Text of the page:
Psalms/Psongs for Lent 2011

Update on 3/16/2011: I couldn’t create another page on this website where I could create posts by date. So, while the first two Psalms/Psongs are on this page, the rest are on the main page, under a new category called Psalms/Psongs for Lent 2011. Sorry for any confusion.

PsalmsI woke up today and wondered what the day after Ash Wednesday is called. I decided to call it Speck Thursday, the scrawny, insecure little brother of Ash Wednesday. Anyway, I woke up this Speck Thursday and decided that one of my Lenten disciplines this year will be to find a Psalm in the music I’ve been listening to this year.

Initially, I wanted to limit this exercise only to Psongs that came out this year. However, there are a few jewels that were released before this year, but they’re new to me this year. So, that’s my one loophole. I’ll post a Psong every day of Lent in 2011, with a little explanation of why it grabs me. If I have time, I’ll also post the Psalm that it reminds me of. But I’d love for this to be a dialog.

YOUR MISSION SHOULD YOU CHOOSE TO ACCEPT IT: Tell the rest of us about a Psong that is a Psalm for you. Tell the rest of us what Psalm one of my chosen Psongs reminds you of. Ask the rest of us to suggest what Psalm goes with your Psong, or what Psong goes with your Psalm. This is intended to be a musical potluck. All genres of music are eligible, but the rule still stands: it must either be a Psong that came out this year, or it must be a Psong that is new to you this year.

Psalm/Psong for March 10, 2011 (aka Speck Thursday): “The Mightiest of Guns” by A.A. Bondy.

I love that a Psong called “The Mightiest of Guns” is so quiet, lush, and layered. I love the sense that “the mightiest of guns” takes on different meanings: in the first verse, it could be referring to guns that people shoot; in the third verse it could refer to The Big Bang; for all I know, in the second verse it might be referring to some guy’s biceps, or to heroin. I think it’s that shifting meaning that makes it feel Psalmy to me, but I don’t know the Psalms well enough yet to match this Psong up with one. And there’s no app for that kind of cross-reference. Not yet, anyway. So help a sister out!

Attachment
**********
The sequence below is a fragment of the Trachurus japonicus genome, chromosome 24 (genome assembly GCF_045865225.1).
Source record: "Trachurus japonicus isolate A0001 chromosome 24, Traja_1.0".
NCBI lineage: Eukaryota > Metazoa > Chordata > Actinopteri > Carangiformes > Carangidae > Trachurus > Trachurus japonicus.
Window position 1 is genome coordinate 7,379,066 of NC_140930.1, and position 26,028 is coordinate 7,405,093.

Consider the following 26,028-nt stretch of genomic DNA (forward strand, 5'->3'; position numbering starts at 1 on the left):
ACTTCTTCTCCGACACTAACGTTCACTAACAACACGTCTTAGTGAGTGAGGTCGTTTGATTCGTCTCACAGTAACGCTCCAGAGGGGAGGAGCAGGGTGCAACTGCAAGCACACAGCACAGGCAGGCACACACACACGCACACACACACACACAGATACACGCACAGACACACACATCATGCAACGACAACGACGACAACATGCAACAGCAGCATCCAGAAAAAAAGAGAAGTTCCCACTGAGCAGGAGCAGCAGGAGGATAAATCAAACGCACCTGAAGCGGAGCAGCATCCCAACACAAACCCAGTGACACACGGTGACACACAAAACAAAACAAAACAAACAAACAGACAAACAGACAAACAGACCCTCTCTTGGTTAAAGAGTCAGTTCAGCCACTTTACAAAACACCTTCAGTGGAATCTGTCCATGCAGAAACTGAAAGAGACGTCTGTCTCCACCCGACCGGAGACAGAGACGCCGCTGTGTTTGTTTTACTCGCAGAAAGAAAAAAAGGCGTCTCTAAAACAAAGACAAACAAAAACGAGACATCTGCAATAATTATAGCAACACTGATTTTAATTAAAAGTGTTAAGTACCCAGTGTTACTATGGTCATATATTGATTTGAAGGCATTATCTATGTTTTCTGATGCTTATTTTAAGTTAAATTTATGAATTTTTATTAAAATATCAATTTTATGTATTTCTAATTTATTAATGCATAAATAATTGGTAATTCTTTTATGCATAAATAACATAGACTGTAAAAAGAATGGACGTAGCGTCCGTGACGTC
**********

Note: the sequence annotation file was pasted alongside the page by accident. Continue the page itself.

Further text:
The third verse gets me every time:

With every breath you drink in the night
You won’t give up your blue without a fight
And looking at the sky there is no pain
See the stars all falling down like burning rain
They were fired by the mightiest of guns

Psalm/Psong for March 11, 2011 (my pal Greg’s birthday): “Charlie Darwin” by The Low Anthem

Like many folks on the east coast, I woke up this morning to the news of the devastating earthquake and tsunami in Japan. This Psong has been in my head ever since. It’s a few years old, but I only heard it for the first time a few weeks ago. Since then, I’ve gotten all caught up on as much of The Low Anthem’s music as I can. I recommend you do the same. I also recommend that you listen to the other Psong recommendations in the Comments–great stuff, guys! I also recommend keeping the people of Japan, and in other areas sitting in the path of the tsunami, in your hearts, minds, prayers, thoughts, meditations, or whatever it is that you do to remind yourself that you’re not the center of the universe.


3 responses to “Psalms/Psongs for Lent 2011

  1. This is a tremendous idea, Joy. Thanks for even putting it out there, and then introducing it with such a gem. Great. Thanks.

    Okay, so those who know me….well, most people think of me as, I’d say, steadfastly optimistic (!). Polly-anna at my worst/best. But the last 15 months have tested my view of life’s journey. Reading the Psalms – which had been an annual part of my meditation practice for years – took on a new meaning….as the pervasive darker sentiments felt more at home than the “Gee, let’s Praise the Lord” Psalms. I somehow felt more at home in the depths than grabbing my timbrel and lyre.

    Even so, to join your conversation right now today, I’m offering out a contemporary version of all those “Praise the Lord” Psalms. Since, frankly, I think they’re harder to find nowadays. John Bucchino’s “Grateful” – a discovery for me during the blackest times of my path in the last year.

    Whether you prefer the sultrier version of Natalie Weiss

    or the original key with Lucas Steele (Bucchino at the piano)

    the “we can all learn to dance” part touches a part of each of us.


  2. Well, THIS is fun! Here’s an old song recently covered by Gregg Allman (yes, he is still alive, against all odds) on his new album Low Country Blues, which I love. It’s the old Sleepy John Estes song “Floating Bridge,” and the lyrics are about drowning and being rescued – or even resurrected. This isn’t much of a video, but the audio’s pretty good.

  3. From my teen years to now, this is MY Psong.

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